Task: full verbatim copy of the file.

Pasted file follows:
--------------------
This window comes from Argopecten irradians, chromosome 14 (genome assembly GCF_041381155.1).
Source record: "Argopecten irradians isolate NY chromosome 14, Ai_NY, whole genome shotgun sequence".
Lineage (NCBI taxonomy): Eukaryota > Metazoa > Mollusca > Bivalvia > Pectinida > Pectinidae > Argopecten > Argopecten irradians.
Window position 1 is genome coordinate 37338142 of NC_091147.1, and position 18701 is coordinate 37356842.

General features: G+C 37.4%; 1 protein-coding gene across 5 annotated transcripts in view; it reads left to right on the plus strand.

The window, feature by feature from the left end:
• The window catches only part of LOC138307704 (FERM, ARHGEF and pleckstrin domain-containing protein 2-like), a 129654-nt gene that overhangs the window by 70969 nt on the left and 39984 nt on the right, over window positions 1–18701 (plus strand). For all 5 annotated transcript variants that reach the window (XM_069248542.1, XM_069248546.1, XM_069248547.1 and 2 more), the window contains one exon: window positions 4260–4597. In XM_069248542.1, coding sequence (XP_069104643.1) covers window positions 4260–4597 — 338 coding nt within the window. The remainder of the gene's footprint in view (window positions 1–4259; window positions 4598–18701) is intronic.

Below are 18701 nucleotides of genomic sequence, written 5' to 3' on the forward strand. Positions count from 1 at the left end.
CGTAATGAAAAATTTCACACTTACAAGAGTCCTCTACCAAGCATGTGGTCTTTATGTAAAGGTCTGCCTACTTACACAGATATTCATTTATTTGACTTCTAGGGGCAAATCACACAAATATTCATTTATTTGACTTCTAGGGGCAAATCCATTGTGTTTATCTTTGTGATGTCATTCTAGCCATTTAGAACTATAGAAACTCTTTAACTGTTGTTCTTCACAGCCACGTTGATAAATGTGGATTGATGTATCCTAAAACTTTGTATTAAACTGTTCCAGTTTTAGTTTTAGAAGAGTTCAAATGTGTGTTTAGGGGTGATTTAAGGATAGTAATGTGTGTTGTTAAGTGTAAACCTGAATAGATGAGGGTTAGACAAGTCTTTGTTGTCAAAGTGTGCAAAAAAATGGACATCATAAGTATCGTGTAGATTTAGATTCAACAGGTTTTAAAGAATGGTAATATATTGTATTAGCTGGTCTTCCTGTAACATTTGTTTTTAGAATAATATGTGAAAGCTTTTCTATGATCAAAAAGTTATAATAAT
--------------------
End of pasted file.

This window comes from Argopecten irradians, chromosome 14 (genome assembly GCF_041381155.1).
Source record: "Argopecten irradians isolate NY chromosome 14, Ai_NY, whole genome shotgun sequence".
Lineage (NCBI taxonomy): Eukaryota > Metazoa > Mollusca > Bivalvia > Pectinida > Pectinidae > Argopecten > Argopecten irradians.
Window position 1 is genome coordinate 37338142 of NC_091147.1, and position 18701 is coordinate 37356842.

General features: G+C 37.4%; 1 protein-coding gene across 5 annotated transcripts in view; it reads left to right on the plus strand.

The window, feature by feature from the left end:
• The window catches only part of LOC138307704 (FERM, ARHGEF and pleckstrin domain-containing protein 2-like), a 129654-nt gene that overhangs the window by 70969 nt on the left and 39984 nt on the right, over window positions 1–18701 (plus strand). For all 5 annotated transcript variants that reach the window (XM_069248542.1, XM_069248546.1, XM_069248547.1 and 2 more), the window contains one exon: window positions 4260–4597. In XM_069248542.1, coding sequence (XP_069104643.1) covers window positions 4260–4597 — 338 coding nt within the window. The remainder of the gene's footprint in view (window positions 1–4259; window positions 4598–18701) is intronic.

Below are 18701 nucleotides of genomic sequence, written 5' to 3' on the forward strand. Positions count from 1 at the left end.
CGTAATGAAAAATTTCACACTTACAAGAGTCCTCTACCAAGCATGTGGTCTTTATGTAAAGGTCTGCCTACTTACACAGATATTCATTTATTTGACTTCTAGGGGCAAATCACACAAATATTCATTTATTTGACTTCTAGGGGCAAATCCATTGTGTTTATCTTTGTGATGTCATTCTAGCCATTTAGAACTATAGAAACTCTTTAACTGTTGTTCTTCACAGCCACGTTGATAAATGTGGATTGATGTATCCTAAAACTTTGTATTAAACTGTTCCAGTTTTAGTTTTAGAAGAGTTCAAATGTGTGTTTAGGGGTGATTTAAGGATAGTAATGTGTGTTGTTAAGTGTAAACCTGAATAGATGAGGGTTAGACAAGTCTTTGTTGTCAAAGTGTGCAAAAAAATGGACATCATAAGTATCGTGTAGATTTAGATTCAACAGGTTTTAAAGAATGGTAATATATTGTATTAGCTGGTCTTCCTGTAACATTTGTTTTTAGAATAATATGTGAAAGCTTTTCTATGATCAAAAAGTTATAATAAT